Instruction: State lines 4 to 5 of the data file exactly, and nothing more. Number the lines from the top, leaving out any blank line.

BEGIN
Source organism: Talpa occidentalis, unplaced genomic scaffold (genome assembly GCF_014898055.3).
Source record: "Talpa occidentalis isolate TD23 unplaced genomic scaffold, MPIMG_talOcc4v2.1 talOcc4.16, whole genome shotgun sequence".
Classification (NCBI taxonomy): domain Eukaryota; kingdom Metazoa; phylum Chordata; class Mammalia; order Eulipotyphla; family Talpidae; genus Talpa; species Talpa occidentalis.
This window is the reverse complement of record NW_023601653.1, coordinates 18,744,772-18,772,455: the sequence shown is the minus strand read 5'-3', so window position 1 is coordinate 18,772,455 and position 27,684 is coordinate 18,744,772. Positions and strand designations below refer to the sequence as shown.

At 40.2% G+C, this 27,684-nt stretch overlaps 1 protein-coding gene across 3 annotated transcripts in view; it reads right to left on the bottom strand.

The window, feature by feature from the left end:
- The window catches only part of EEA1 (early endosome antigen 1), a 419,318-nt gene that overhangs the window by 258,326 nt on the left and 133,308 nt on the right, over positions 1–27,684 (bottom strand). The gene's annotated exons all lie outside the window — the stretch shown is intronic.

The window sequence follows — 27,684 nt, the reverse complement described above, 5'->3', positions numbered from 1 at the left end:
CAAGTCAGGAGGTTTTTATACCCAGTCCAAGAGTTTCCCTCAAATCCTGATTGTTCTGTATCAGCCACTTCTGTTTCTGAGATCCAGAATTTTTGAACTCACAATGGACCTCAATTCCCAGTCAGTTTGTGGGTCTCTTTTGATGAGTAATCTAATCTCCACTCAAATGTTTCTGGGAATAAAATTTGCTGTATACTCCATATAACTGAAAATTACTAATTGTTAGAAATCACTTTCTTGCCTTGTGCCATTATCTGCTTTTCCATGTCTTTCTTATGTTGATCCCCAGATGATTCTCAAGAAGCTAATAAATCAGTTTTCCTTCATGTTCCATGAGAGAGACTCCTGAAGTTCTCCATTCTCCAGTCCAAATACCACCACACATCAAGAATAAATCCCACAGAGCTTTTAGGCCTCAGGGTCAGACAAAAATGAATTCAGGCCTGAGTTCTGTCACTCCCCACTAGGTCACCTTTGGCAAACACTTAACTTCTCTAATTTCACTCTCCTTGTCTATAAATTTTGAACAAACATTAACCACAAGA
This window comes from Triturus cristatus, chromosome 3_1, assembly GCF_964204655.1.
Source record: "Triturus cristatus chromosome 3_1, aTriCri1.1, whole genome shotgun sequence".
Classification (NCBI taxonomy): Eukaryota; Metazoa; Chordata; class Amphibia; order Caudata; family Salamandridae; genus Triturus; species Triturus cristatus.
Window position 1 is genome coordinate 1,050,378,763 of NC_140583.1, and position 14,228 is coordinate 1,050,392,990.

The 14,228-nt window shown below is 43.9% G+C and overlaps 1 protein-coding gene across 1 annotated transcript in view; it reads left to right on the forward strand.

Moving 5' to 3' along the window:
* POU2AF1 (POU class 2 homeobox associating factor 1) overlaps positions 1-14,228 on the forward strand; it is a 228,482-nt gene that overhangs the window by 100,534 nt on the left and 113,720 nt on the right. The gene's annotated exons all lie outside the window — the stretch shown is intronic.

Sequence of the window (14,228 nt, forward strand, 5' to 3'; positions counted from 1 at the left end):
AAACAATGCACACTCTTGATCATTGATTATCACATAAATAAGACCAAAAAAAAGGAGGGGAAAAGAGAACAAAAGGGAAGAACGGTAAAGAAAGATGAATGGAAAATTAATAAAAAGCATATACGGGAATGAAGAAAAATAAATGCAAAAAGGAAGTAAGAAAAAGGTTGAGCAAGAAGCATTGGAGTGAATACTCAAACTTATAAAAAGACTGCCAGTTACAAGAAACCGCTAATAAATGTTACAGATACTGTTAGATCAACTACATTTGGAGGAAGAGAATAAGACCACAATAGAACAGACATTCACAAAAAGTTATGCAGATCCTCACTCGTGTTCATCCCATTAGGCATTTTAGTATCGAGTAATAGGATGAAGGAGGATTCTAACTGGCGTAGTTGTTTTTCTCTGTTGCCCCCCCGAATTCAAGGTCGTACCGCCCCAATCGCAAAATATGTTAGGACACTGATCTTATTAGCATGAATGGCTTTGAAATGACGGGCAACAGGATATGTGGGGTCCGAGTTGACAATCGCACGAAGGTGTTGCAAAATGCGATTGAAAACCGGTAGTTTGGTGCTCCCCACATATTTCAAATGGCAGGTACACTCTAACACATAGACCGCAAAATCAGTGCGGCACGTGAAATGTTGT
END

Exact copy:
This window is the reverse complement of record NW_023601653.1, coordinates 18,744,772-18,772,455: the sequence shown is the minus strand read 5'-3', so window position 1 is coordinate 18,772,455 and position 27,684 is coordinate 18,744,772. Positions and strand designations below refer to the sequence as shown.

At 40.2% G+C, this 27,684-nt stretch overlaps 1 protein-coding gene across 3 annotated transcripts in view; it reads right to left on the bottom strand.